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Japanese Gallery (Honkan)

The original Main Gallery (designed by the British architect Josiah Conder) was severely damaged in the Great Kanto Earthquake of 1923. In contrast to western style of the original structure, the design of the present Honkan by Watanabe Jin is the more eastern "Emperor's Crown Style." Construction began in 1932, and the building was opened in 1938.
24 exhibition rooms on two floors provide a thorough introduction into Japanese art: "Highlights of Japanese Art" on the second floor introduces the development of Japanese art from Jomon through to the Edo period in a chronological manner, and genre galleries presenting specific rooms displaying ceramics, swords, lacquerwares, sculptures, modern decorative arts as well as the material culture of Ainu and Ryukyu are located on the first floor.

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1st floor Genre Exhibits

Room 11  February 26, 2020 (Wed) - September 13, 2020 (Sun)

This gallery introduces the history of sculptural art in Japan through prototypical wood-sculptures featuring examples dating from the Heian and Kamakura periods, the zenith of Japanese sculpture.

Room 12  March 24, 2020 (Tue) - June 14, 2020 (Sun)

Lacquer is the sap of the lacquer tree, which grows in East and Southeast Asia. Naturally sticky, it can be brushed onto different materials, and hardens into a durable coating that is waterproof and resistant to acids, alkalis, and heat. Because of its versatility and beauty, lacquer has been central to daily life in parts of Asia for over 9,000 years.

In Japan, artisans coated everyday items with lacquer, including furniture, boxes, dining sets, and cosmetic and writing tools. The base material could be wood, pottery, cloth, leather, or paper. To decorate these items, artisans painted designs with a mixture of lacquer and pigment, or used lacquer like a glue to inlay metal and mother-of-pearl.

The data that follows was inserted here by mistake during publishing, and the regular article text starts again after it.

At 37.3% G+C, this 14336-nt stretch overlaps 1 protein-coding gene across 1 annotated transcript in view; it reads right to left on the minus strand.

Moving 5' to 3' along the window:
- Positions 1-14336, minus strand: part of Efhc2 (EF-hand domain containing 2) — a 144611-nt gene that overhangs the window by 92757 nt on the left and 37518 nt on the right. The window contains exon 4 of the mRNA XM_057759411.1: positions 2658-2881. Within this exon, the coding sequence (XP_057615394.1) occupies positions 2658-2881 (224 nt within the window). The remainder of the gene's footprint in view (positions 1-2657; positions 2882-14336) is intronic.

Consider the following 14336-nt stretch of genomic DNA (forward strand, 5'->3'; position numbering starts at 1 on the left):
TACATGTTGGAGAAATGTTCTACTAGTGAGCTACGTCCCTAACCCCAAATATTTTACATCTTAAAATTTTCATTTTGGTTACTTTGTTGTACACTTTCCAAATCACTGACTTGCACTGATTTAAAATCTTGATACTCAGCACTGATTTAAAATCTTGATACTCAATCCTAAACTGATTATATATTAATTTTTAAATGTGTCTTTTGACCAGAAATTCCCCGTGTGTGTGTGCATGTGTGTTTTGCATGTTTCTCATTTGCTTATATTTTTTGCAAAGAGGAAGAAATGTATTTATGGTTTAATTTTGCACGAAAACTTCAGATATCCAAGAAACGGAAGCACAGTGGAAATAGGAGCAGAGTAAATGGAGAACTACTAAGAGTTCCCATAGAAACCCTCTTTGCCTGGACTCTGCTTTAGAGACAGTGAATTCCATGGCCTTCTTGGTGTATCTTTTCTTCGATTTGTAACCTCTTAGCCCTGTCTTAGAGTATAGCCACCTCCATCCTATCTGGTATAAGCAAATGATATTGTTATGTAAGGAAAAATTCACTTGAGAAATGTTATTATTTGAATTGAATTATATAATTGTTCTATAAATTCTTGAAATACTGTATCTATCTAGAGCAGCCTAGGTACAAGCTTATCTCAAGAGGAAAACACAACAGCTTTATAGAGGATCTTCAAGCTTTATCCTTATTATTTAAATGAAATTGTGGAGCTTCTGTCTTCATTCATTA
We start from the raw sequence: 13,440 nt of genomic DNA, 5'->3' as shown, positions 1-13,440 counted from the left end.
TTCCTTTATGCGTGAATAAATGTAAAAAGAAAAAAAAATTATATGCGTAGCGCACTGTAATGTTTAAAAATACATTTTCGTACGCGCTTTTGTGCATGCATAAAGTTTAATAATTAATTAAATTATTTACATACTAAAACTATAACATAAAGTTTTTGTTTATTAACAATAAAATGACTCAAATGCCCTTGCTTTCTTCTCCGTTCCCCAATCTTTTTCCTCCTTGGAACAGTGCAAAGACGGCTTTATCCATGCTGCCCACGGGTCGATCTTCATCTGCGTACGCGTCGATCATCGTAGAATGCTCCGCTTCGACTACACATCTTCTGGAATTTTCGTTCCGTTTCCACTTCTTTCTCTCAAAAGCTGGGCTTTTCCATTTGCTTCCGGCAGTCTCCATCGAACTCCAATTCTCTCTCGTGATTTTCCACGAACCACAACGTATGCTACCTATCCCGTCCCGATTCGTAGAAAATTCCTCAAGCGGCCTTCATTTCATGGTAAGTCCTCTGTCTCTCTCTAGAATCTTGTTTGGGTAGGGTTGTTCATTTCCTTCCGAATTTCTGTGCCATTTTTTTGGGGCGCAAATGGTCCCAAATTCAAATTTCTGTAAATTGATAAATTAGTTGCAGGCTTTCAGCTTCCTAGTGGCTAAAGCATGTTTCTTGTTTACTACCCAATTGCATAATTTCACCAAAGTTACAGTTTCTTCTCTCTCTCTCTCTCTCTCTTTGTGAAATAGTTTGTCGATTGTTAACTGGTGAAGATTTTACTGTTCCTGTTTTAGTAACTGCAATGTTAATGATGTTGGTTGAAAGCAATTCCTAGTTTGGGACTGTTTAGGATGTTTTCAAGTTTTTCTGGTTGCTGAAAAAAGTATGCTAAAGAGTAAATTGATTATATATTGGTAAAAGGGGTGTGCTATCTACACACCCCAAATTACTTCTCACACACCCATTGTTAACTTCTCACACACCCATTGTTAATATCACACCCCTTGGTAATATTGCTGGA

But the pinnacle of lacquer decoration in Japan is maki-e (sprinkled picture). It consists of painting a design with lacquer, and then sprinkling metal powders onto the sticky lacquer before it hardens. Artisans first used maki-e techniques in the 8th century. As shown in this gallery, they developed them to an extraordinary degree over the centuries.

Room 13  March 10, 2020 (Tue) - June 14, 2020 (Sun)

Decoration in Buddhism involves sumptuous representations of Buddhas, as well as ritual interiors of temple halls. The adornments used for this purpose are known collectively in Japanese as shogongu. This exhibition introduces Buddhist ritual implements such as containers for sarira, or literally, “Buddha’s relics,” together with items for esoteric Buddhist altars, and interior decor including ritual banners and pendent floral openwork ornaments. The works present an overview of multifarious metalwork techniques such as casting, carving, and forging.

Room 13  March 10, 2020 (Tue) - June 7, 2020 (Sun)

Exhibits selected swords and sword-fittings from the Heian to Edo periods, including the Long Sword (Katana), Named "Kanze Masamune", By Masamune (National Treasure).

Room 13  March 10, 2020 (Tue) - June 14, 2020 (Sun)

This gallery traces the history of Japanese ceramics from the 12th century onwards. Current exhibits include works featuring floral motifs of spring and early summer, along with a selection Japan’s early porcelain wares (early Imari ware).

Room 18  March 17, 2020 (Tue) - June 7, 2020 (Sun)

This gallery features paintings and sculptures from the Meiji and Taisho eras (1868-1926). Since the Tokyo National Museum first opened in 1872 as the exposition venue of the Ministry of Education, the museum has collected important artworks that signify the early development of art in Japan's modern era. The exhibit consists of selected works from the collection.